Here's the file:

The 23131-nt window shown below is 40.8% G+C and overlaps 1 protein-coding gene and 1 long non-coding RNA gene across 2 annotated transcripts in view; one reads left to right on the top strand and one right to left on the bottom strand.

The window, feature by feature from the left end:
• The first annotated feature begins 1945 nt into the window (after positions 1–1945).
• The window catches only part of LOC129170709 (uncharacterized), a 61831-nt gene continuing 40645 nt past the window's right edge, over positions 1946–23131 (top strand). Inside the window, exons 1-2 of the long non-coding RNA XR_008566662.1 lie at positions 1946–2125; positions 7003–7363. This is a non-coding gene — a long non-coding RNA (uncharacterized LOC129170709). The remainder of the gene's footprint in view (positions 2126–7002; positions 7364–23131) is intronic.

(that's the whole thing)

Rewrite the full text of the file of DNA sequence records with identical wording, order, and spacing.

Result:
The 23131-nt window shown below is 40.8% G+C and overlaps 1 protein-coding gene and 1 long non-coding RNA gene across 2 annotated transcripts in view; one reads left to right on the top strand and one right to left on the bottom strand.

The window, feature by feature from the left end:
• The first annotated feature begins 1945 nt into the window (after positions 1–1945).
• The window catches only part of LOC129170709 (uncharacterized), a 61831-nt gene continuing 40645 nt past the window's right edge, over positions 1946–23131 (top strand). Inside the window, exons 1-2 of the long non-coding RNA XR_008566662.1 lie at positions 1946–2125; positions 7003–7363. This is a non-coding gene — a long non-coding RNA (uncharacterized LOC129170709). The remainder of the gene's footprint in view (positions 2126–7002; positions 7364–23131) is intronic.